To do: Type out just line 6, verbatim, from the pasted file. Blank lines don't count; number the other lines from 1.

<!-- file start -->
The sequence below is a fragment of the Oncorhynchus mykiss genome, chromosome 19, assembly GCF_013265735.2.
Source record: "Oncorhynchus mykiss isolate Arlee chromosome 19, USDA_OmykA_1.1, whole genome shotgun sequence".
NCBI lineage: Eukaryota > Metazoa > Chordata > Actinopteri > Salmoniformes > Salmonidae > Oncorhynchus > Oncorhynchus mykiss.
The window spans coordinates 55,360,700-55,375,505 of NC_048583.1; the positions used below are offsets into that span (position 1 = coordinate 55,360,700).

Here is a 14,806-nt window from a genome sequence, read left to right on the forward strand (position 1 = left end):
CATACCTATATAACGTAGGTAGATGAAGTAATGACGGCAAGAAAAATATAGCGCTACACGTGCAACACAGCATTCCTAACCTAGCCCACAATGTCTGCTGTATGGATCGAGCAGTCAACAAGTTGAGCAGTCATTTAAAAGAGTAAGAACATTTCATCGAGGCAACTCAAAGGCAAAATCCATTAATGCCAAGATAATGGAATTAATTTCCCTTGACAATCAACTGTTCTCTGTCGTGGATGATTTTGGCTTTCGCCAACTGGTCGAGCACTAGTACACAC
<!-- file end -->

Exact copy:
CATACCTATATAACGTAGGTAGATGAAGTAATGACGGCAAGAAAAATATAGCGCTACACGTGCAACACAGCATTCCTAACCTAGCCCACAATGTCTGCTGTATGGATCGAGCAGTCAACAAGTTGAGCAGTCATTTAAAAGAGTAAGAACATTTCATCGAGGCAACTCAAAGGCAAAATCCATTAATGCCAAGATAATGGAATTAATTTCCCTTGACAATCAACTGTTCTCTGTCGTGGATGATTTTGGCTTTCGCCAACTGGTCGAGCACTAGTACACAC